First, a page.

$1.52 Million In Funding Recently Awarded By Department Of Human Services For Halfway House Substance Abuse Treatment Services For Drug Court Participants.
· Final awards were issued to Rescue Mission (Trenton), Hendricks House (Vineland), Straight and Narrow (Paterson), CURA (Newark) and Integrity House (Newark).
$1.27 Million Recently Awarded By The Department Of Children And Families To Provide Integrated Out-Of-Home Treatment Services For Youth With Co-Occurring Mental Health And Substance Use Treatment Needs.
· Final awards were issued to Twin Oaks Community Services, Inc, Mt Holly and Bonnie Brae, Liberty Corner.
Last week, the Governor created The Facing Addiction Task Force, a team of leaders and experts from inside and outside of government to help develop a strategy to destigmatize, prevent and treat the disease of addiction with a comprehensive and multi-faceted approach. For years, Governor Christie has fought to change the way we deal with addiction treatment, drug abuse, overdose prevention, and addiction-fueled recidivism in New Jersey. Those efforts include:
· Mandatory Drug Court For Nonviolent, Drug-Addicted Offenders. In 2012, Governor Christie signed into law landmark, bipartisan legislation to put in place a statewide, mandatory drug court program. The legislation acted on the principles that no life is disposable and that it is a commonsense, fiscal, and moral imperative to help individuals dealing with drug addiction reclaim their lives with treatment, rather than warehousing them in prison.
· Statewide Heroin Antidote Program To Train And Equip First Responders With Immediate, Lifesaving Response To Overdose. Governor Christie announced a statewide expansion of the successful pilot program that was launched in Ocean and Monmouth counties earlier this year to help reduce the number of heroin-related deaths by training and equipping police officers and first responders to administer the antidote Narcan to overdose victims.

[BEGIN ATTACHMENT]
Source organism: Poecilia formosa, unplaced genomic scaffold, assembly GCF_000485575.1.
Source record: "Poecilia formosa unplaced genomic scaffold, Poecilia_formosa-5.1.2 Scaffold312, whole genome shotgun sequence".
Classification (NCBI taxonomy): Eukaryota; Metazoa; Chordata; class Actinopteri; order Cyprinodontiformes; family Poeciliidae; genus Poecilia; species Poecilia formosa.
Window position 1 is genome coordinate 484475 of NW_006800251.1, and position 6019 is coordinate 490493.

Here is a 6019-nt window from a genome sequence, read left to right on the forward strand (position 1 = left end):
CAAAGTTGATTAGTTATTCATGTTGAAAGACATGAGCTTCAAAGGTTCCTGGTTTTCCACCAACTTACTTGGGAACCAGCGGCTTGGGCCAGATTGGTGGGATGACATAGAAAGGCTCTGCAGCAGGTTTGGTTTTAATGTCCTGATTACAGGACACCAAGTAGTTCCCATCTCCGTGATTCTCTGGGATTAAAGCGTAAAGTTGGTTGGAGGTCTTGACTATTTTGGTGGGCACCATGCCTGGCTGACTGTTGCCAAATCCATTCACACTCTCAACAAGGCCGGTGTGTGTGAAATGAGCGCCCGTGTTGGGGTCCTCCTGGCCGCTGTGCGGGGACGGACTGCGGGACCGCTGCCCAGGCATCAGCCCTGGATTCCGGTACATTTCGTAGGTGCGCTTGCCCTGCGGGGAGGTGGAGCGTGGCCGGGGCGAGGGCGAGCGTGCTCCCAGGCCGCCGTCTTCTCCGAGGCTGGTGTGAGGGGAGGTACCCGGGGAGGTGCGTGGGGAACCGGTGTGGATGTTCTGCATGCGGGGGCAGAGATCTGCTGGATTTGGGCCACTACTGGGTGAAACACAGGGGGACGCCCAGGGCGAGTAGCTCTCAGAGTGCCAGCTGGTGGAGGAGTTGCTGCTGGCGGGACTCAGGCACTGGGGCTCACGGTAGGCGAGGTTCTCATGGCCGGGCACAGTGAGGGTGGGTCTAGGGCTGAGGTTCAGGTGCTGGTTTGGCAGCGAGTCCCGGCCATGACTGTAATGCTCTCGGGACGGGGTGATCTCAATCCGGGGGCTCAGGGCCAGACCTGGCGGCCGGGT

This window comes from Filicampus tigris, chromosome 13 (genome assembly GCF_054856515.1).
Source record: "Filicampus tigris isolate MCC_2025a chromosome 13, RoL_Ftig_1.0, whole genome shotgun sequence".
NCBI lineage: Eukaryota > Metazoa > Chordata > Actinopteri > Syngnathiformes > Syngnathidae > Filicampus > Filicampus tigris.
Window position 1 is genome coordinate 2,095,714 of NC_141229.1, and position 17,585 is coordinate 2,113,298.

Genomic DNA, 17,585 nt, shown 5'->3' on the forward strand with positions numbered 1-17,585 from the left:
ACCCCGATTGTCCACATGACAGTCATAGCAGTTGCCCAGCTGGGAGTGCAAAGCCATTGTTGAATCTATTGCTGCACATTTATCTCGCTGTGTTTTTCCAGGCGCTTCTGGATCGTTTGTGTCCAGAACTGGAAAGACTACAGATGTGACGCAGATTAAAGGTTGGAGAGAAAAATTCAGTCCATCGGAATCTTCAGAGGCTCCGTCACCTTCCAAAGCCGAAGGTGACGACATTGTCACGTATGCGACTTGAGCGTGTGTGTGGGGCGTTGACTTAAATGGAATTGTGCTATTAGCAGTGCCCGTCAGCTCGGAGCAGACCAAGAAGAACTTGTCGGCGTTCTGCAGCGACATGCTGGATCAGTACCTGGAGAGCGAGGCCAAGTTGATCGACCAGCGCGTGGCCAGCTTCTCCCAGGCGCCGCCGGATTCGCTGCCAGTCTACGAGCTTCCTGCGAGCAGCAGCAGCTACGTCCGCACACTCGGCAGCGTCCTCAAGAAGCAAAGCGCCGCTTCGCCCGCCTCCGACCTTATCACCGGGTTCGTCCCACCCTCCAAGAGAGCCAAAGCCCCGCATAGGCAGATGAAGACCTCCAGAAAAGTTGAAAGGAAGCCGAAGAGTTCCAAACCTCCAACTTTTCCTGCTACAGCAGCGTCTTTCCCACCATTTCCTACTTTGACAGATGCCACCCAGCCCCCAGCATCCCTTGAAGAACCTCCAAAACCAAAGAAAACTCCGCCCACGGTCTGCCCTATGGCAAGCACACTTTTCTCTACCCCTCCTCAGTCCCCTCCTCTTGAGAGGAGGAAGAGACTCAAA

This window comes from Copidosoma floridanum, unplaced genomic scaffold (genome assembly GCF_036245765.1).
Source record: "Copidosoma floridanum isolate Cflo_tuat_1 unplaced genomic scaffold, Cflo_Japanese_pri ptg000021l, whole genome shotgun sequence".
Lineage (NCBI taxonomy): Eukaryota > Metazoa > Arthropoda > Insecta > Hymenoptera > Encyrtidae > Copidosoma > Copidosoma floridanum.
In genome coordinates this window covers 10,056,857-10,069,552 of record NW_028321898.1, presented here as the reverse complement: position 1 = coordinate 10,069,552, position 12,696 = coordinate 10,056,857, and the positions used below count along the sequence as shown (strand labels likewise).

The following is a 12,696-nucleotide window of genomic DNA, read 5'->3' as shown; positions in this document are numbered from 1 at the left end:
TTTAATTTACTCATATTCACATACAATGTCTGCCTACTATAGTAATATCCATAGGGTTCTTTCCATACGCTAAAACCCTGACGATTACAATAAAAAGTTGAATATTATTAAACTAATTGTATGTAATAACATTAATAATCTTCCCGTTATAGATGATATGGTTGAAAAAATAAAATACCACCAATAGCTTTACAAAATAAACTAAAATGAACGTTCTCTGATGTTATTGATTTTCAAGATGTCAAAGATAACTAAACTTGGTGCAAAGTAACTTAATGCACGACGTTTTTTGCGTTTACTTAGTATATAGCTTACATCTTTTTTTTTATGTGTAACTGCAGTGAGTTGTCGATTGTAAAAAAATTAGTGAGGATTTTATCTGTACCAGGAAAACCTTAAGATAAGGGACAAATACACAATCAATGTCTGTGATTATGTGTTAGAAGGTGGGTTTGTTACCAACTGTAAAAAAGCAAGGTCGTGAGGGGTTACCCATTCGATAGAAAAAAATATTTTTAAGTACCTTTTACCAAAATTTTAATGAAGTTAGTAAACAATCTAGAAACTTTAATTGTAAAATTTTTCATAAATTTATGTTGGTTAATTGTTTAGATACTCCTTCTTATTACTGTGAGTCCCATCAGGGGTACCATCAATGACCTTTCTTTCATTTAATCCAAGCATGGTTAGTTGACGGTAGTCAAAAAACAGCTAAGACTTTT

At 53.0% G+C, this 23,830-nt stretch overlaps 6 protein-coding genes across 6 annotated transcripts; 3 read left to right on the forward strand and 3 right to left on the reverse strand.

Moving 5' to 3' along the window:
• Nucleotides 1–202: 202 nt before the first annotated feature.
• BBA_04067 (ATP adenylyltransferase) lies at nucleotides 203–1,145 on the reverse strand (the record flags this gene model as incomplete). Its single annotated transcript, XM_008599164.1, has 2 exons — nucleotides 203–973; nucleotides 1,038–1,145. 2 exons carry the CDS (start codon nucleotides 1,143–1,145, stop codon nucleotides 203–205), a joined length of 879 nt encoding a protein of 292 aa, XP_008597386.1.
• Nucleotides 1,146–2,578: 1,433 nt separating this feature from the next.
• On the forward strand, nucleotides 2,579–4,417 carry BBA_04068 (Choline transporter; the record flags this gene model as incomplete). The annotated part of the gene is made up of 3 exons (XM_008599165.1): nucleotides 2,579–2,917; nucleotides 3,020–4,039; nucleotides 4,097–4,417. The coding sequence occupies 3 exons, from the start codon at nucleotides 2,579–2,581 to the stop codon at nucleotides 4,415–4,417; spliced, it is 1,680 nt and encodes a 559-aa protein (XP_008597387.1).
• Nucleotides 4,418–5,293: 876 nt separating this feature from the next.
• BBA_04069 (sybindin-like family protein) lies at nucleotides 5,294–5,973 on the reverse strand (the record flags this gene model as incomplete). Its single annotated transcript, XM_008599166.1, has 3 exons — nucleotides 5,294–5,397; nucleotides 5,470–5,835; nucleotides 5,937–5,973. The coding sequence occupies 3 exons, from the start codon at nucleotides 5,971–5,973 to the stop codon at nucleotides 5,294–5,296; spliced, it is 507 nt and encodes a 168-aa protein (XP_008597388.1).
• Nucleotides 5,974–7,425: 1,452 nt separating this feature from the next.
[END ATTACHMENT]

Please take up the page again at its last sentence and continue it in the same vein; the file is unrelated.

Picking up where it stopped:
· Signed Bipartisan Overdose Protection Act Into Law. In May 2013, fulfilling his commitment to emphasize drug rehabilitation efforts and his different approach to dealing with drug abuse and addiction, Governor Christie signed the bipartisan Overdose Protection Act (P.L. 2013, c.46) into law at a drug rehabilitation center in Paterson. The Governor was joined at the bill signing by Jon Bon Jovi, leading drug prevention advocates and family members of individuals lost to drug overdoses.
The legislation takes a two-prong approach to help prevent drug overdose deaths in New Jersey. First, it provides legal protection to people who are in violation of the law while they are attempting to help a drug overdose victim. Secondly, it eliminates negative legal action against health care professionals or bystanders who administer overdose antidotes in life-threatening situations.
· Supporting Successful Transition For Those Who Have Sought Out Treatment And Counseling Services From Inside Prison. In April 2014, Governor Christie signed legislation that allows drug treatment programs in state prison facilities and jails to be licensed, providing a bridge to other state services like job training and assistance programs for inmates who have received counseling and treatment to stay off drugs and away from crime once they're released.
· Common-Sense Bail Reform To Bring Fairness For Non-Violent Offenders. Governor Christie signed bipartisan reforms to New Jersey’s bail system that have been in the making for two and a half years. These reforms make the bail system fairer by allowing those who commit minor, nonviolent offenses to have nonmonetary options instead of being confined to jail because they simply cannot afford even low bail amounts.
· Integrating Substance Abuse Treatment With Employment Services: Governor Christie is going further in helping those with drug addiction reclaim their lives in a permanent way, by taking the lead on an innovative initiative to integrate substance abuse treatment with employment services like job training, skills acquisition, and job-search and placement resources.